United States tariffs on $34B Chinese imports take effect

US China

US 'firing at itself' with trade measures: China

In a statement released shortly after the midnight ET, China's Ministry of Commerce called the tariffs - which impose a 25% duty on $34 billion worth of Chinese exports to the United States - "typical trade bullying" and warned that retaliation would be swift.

Friday's tariff hikes are the first stage in threatened USA increases on up to $450 billion of imports from China over complaints Beijing steals or pressures foreign companies to hand over technology.

The Trump administration sought to limit the impact of the tariffs on United States households by targeting Chinese industrial goods, not consumer products, for the first round of tariffs.

The Commerce Ministry statement didn't provide details on its retaliation.

The Trump administration contends that China has deployed predatory tactics in a push to overtake United States technological dominance.

"On July 6, the USA began to impose 25 percent tariffs on $34 billion worth of Chinese imports". They are undoubtedly reluctant to do much more in response to Mr. Trump's tariffs than impose reciprocal measures of their own, as long as there is any hope of negotiating a settlement.

Mark Cohen, director of the Berkeley Center for Law and Technology and an expert on China, says this all started as a dispute over accusations of Chinese theft of intellectual property, but the Trump administration has expanded and escalated it.

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Washington increased tariffs at 12:01am Eastern time (4:01 GMT) on $34bn worth of Chinese imports, a first step in what could become an accelerating series of tariffs.

He described the potential escalation to reporters aboard Air Force One: "Thirty-four, and then you have another 16 in two weeks and then, as you know, we have 200 billion in abeyance and then after the 200 billion we have 300 billion in abeyance. OK?"

While Trump touts announcements of jobs created in steel plants due to the tariffs, manufacturing industries warn many more jobs will be lost in companies producing autos, auto parts, appliances and other goods that depend on imported components. It's also bigger than the $505 billion of goods that the United States imported from China a year ago.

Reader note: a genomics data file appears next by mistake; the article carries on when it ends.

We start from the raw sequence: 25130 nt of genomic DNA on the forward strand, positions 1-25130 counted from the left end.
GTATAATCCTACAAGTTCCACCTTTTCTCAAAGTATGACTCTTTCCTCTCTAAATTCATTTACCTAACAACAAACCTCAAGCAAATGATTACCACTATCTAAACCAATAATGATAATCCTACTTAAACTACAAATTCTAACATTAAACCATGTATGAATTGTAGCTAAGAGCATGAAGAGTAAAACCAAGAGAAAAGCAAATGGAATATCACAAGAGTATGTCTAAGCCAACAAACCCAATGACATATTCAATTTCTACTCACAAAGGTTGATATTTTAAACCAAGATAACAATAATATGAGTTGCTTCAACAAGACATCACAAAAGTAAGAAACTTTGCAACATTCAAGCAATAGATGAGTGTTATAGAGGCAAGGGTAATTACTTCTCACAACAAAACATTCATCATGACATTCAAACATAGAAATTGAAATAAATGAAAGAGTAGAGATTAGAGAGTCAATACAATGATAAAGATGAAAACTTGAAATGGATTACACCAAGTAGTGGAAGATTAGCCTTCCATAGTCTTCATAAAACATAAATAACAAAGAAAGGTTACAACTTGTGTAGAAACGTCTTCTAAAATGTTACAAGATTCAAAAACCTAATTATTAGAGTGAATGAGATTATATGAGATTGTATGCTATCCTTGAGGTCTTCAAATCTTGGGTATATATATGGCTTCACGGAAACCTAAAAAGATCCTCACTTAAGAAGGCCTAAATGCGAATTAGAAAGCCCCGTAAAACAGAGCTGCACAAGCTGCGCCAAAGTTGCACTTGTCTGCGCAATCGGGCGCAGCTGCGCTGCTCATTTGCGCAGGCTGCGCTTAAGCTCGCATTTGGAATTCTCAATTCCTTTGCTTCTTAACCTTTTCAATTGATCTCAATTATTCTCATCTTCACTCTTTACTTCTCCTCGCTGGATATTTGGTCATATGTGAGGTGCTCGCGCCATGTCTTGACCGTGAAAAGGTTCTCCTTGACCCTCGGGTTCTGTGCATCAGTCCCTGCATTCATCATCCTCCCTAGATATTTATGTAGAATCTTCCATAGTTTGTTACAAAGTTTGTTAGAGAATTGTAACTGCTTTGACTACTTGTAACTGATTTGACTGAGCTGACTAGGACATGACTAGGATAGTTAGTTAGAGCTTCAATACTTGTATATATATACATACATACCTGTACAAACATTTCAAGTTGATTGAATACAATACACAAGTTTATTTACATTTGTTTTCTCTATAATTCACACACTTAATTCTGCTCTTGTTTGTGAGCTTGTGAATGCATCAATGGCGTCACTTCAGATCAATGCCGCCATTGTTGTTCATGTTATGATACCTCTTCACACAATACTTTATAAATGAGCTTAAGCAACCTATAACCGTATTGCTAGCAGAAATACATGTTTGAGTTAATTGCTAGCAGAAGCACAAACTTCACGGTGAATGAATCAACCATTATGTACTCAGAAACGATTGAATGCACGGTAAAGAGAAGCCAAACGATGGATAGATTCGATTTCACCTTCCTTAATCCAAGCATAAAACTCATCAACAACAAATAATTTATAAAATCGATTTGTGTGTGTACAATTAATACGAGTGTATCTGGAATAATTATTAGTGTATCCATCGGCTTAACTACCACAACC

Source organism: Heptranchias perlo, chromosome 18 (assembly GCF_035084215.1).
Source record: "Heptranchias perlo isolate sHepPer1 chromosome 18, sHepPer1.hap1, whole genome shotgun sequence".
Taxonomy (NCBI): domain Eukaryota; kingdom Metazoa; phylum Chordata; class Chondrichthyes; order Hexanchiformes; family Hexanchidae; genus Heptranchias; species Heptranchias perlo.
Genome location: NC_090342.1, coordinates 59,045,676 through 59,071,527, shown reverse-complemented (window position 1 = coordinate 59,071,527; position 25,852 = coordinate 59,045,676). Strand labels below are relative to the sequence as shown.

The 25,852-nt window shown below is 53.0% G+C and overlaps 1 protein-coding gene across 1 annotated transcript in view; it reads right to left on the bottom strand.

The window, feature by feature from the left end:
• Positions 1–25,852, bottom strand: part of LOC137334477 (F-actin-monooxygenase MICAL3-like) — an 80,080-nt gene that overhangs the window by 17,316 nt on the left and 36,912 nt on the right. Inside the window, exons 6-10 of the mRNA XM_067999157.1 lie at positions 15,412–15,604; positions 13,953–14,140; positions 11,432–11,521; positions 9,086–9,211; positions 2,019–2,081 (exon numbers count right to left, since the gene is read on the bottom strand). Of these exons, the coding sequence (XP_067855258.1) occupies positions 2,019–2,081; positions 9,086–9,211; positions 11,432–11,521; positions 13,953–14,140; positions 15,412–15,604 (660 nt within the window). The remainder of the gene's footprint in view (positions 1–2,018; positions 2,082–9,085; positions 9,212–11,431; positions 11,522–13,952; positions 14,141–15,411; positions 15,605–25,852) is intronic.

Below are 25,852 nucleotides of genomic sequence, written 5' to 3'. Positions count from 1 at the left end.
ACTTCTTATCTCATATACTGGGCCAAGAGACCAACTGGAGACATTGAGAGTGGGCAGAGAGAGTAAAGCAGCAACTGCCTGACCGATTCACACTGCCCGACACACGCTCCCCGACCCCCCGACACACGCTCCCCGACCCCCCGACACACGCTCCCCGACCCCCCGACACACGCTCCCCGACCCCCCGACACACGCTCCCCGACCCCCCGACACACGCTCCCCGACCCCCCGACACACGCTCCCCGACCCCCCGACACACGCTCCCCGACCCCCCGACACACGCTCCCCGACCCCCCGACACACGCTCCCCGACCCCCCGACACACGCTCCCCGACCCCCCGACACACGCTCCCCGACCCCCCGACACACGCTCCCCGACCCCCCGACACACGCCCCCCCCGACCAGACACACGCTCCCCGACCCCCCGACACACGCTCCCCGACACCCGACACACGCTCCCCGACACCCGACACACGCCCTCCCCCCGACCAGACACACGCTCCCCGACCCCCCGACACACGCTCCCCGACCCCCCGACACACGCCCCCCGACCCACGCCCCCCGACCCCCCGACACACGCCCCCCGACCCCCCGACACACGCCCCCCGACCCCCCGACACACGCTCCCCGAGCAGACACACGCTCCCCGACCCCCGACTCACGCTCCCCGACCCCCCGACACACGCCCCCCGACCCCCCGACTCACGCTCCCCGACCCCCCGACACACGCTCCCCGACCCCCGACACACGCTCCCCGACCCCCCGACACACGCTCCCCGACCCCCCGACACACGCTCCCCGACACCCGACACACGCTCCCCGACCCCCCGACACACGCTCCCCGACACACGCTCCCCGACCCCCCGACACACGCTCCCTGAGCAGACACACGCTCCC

In the US, support for the president standing up to China extends to blue-collar Democratic voters who crossed party lines in 2016 to help send Mr. Trump to the White House.

"I strongly urge the Chinese government to fully estimate the negative impact of the trade war on the Chinese economy and adopt practical and pragmatic measures to avoid or mitigate a trade war", Yu Zhi, a professor at Shanghai University of Finance and Economics, said in an interview.

By itself, Mr. Trump's opening salvo, a 25 percent tariff on 818 Chinese imports, worth $34 billion a year, amounts to a rounding error as compared with the overall size of the us and Chinese economies. The tariffs target "industrially significant technologies" according to the Office of the United States Trade Representative, many of those related to China's "Made in China 2025" industrial policy.

On Thursday, Trump warned that the United States may ultimately target over $500 billion worth of Chinese goods, or roughly the total amount that the United States imported from China a year ago. But after three rounds of negotiations between the two sides, including a Chinese pledge to significantly increase purchases of American products, Trump chose to go ahead with the tariffs.

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This is a record that no technology company has been able to achieve anywhere in the world, he added. Jio is determined to move India to be the leader in fixed line broadband in the country.

"The U.S. has maintained hegemony in the military and financial fields for many decades".

Adding to concerns this week was a leaked report suggesting Trump had asked his officials to look at pulling the USA out of the World Trade Organisation (WTO) altogether.

Beijing has made the semiconductor sector a key priority under its "Made in China 2025" strategy, which has shifted up a gear after a US ban on sales to Chinese phone maker ZTE Corp underscored China's lack of domestic chips.

"We of course don't want to fight a trade war, but if any country's legitimate interests are harmed, then of course that country has the right to firmly protect their own interests", Lu said.

The figures come as stock market traders, farmers, and whiskey makers watch anxiously as the issue comes down to the wire.

But reaching a deal that's palatable to both sides will be tough.

According to BMI's Mr. Liew, China accounts for nearly 40 percent of sales by USA chip makers such as Micron Technology Inc., Texas Instruments Inc., Intel Corp., and Qualcomm.

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Analysts say China is unlikely to budge on those plans, which it sees as crucial for developing its huge economy.

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